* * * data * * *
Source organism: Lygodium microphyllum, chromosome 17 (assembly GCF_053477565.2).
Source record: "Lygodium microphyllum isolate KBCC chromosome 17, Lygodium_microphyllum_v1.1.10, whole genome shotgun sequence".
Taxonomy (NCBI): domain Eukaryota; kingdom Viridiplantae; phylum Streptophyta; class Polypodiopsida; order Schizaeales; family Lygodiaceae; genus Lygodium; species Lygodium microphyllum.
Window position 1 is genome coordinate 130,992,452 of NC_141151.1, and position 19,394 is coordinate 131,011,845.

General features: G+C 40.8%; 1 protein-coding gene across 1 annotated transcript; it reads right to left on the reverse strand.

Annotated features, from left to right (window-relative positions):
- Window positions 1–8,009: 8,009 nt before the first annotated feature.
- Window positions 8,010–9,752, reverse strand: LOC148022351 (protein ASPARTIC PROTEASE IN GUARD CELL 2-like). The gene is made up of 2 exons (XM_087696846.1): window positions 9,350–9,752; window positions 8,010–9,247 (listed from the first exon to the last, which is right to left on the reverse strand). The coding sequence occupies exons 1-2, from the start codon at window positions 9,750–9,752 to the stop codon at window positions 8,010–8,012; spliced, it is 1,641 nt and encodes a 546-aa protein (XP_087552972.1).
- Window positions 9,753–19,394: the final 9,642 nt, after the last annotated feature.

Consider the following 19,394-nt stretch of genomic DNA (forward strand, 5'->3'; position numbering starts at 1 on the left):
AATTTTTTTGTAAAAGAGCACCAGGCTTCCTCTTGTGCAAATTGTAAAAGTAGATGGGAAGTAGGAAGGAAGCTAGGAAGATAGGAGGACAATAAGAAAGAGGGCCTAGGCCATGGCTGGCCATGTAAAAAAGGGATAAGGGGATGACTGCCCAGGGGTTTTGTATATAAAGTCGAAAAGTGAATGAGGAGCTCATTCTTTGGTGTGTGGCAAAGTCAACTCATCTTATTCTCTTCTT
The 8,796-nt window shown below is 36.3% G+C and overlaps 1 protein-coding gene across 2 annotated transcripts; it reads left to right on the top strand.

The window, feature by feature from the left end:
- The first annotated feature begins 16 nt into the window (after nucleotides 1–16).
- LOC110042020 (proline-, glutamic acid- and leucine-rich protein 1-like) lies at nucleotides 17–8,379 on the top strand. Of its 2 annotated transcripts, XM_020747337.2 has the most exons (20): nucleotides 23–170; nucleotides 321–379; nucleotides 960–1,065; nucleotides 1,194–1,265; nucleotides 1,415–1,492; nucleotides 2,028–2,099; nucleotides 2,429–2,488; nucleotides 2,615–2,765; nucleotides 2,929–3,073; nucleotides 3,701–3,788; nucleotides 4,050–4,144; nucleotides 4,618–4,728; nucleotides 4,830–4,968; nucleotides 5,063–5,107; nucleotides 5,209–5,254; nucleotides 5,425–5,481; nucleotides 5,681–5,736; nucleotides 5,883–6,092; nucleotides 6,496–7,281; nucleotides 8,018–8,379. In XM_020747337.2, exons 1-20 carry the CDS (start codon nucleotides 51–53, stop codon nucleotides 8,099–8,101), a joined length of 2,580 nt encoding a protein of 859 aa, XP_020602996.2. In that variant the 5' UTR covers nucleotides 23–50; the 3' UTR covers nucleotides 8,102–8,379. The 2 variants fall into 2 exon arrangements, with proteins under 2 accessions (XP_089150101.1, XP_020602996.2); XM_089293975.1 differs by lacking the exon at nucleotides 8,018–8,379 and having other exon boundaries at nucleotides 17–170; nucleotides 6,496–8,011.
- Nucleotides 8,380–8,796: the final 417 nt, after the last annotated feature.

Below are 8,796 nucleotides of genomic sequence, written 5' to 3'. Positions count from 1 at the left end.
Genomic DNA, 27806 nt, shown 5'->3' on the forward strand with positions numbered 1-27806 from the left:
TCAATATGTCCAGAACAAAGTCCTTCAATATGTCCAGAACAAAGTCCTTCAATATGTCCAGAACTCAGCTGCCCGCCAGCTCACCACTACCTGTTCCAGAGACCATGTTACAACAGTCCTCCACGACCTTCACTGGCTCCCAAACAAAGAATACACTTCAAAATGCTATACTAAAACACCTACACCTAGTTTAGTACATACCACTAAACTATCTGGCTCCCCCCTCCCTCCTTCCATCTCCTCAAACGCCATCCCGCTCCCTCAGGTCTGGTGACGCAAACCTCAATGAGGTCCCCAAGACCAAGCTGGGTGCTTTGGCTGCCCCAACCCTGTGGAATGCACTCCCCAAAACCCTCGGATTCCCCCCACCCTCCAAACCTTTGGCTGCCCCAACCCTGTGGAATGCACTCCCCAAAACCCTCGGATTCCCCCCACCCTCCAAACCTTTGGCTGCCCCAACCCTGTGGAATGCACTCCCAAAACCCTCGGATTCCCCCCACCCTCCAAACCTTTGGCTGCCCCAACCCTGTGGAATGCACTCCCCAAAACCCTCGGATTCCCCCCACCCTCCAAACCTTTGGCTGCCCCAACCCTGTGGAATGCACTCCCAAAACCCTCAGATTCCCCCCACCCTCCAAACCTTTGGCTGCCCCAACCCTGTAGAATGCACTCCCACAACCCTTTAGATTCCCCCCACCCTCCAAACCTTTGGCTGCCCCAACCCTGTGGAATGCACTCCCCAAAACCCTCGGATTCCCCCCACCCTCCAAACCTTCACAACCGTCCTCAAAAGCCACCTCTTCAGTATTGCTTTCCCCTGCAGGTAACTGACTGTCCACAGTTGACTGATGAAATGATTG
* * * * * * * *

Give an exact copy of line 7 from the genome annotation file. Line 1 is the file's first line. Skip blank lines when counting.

- Window positions 1–8,009: 8,009 nt before the first annotated feature.